Introduction: Casting a Mobius Ring With 3D Printed Mould
I recently proposed to my long term girlfriend and thought I should find an appropriately nerdy way to mark the occasion. I decided to try and cast a ring. It happened that I had some field's metal (which has a very low melting point) left over from a previous project, so I thought I would try and cast that into a ring using a 3D-printed mould.
I chose a simple Möbius strip design for the ring. A Möbius strip is a simple 2D surface which appears to have two faces, but in fact only has a single face. The 3d version, shown in a video linked below appears to have four faces, but in fact only has two faces, coloured in yellow and green here.
Step 1: Design Your Ring and Then Your Mould
Take any measurements you want from whoever is going to wear the ring, and then create a CAD model of the ring itself. If you are going for a Möbius strip design there is a good video of how to create that design in SolidWorks here.
Once you have the model of your ring, you'll need to create a model of the mould. In SolidWorks this can be done quite easily by creating a suitably sized block, and then doing a "boolean subtract", to remove the ring shape from the mould shape, and then splitting the mould block using a plane.
The slightly complex geometry of the Möbius strip ring meant it was necessary to design a complex splitting plane, so that the ring could be removed from a 2-part split mould without damaging it (i.e. making sure there aren't any over-hung parts of the model).
You'll also need to add a funnel into which you can pour the molten metal, and should also add other riser tubes out of which the air can flow, and when you see molten metal coming out of them you know the mould is full. I forgot to add these riser tubes so had to drill mine out after printing. Video of the mould CAD design here.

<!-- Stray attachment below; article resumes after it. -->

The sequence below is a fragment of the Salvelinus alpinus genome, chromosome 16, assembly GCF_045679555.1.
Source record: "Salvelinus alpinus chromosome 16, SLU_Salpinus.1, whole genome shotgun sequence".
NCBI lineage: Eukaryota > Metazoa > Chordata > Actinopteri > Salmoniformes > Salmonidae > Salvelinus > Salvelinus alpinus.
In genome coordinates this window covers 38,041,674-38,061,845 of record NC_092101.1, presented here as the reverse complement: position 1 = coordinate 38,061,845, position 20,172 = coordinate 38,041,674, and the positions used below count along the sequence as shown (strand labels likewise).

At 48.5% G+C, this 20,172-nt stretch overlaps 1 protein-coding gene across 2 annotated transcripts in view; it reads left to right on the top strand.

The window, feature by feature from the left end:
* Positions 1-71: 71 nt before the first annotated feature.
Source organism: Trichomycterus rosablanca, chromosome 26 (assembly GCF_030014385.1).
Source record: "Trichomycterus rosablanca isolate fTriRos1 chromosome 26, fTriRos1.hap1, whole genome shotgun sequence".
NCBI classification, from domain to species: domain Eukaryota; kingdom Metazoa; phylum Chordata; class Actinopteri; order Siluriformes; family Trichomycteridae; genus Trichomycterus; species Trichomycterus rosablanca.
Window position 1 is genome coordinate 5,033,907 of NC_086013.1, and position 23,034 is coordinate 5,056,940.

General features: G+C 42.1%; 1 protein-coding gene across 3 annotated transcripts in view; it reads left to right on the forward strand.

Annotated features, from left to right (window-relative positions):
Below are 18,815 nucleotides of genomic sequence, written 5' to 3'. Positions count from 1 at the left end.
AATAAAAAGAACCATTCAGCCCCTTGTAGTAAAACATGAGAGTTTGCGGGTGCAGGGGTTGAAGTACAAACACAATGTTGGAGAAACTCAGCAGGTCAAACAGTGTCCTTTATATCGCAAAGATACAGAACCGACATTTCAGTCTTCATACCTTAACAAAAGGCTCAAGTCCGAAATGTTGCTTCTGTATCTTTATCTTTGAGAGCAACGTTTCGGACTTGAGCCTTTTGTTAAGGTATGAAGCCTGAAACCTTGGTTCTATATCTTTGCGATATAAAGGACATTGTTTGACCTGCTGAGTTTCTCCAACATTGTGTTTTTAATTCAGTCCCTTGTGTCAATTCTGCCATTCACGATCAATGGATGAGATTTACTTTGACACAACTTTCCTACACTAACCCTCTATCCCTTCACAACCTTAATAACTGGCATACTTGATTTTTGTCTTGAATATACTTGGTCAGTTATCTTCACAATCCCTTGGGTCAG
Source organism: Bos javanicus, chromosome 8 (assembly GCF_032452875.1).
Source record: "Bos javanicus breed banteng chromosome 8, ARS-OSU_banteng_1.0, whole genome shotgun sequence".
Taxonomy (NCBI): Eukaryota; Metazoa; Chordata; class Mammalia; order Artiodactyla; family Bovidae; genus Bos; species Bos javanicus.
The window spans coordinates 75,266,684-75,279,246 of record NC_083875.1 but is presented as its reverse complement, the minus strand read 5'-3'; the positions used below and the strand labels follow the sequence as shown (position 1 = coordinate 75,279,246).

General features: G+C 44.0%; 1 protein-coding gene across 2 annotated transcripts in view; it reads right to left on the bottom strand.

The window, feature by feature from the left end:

Alternatively you can use the STL models which I have generated and included below. They are for a ring with an internal diameter of about 17mm, 4mm wide and 2mm thick. It's probably too large as a ring to wear regularly though (also I forgot to include riser holes as mentioned above, so these will need to be drilled separately).
Step 2: 3D-Print Your Mould
Once you have your CAD design for the mould, save it as an STL file, and 3D-print it (on your own if you're lucky enough to have one, or at one of the many 3D-printing services if not).
The STL files for the mould are included on the previous step, you will need to print two copies of the mould, you can also print a copy of the ring itself for reference, and to see that the ring is a good size before going to the effort of casting.
Step 3: Melt Some Metal and Cast Your Ring
This step involves melting some low-melting point metal, and then handling the molten metal. Please take care, and ask for help if you think there's any chance you need it.
Melt some low-melting point metal, and then pour it into the mould until you see it coming out of the riser/vent holes. Then allow the mould and ring to cool.
The first time I tried this the mould didn't quite seal so I had some leaking metal come out of the side. I found sanding the mating faces of the 3D-printed mould a bit helped. Also putting the mould into a small bowl with ice encouraged the metal to solidify as soon as it came out of the mould (and so self-seal).
Step 4: Remove Ring From Mould and Clean Up
Once it has cooled, separate the two halves of the mould, and remove the ring. I found that I ended up damaging the mould a little when doing so as I had to pry it apart with a small screwdriver (I think I'll only be able to use the mould 3-4 times before having to re-print it).
Clean up any flakes of metal projecting from the ring, and polish to your desired finish. I actually quite like the rough finish from where the casting has settled against the 3D-printed mould, it looks like a wood-grain in places.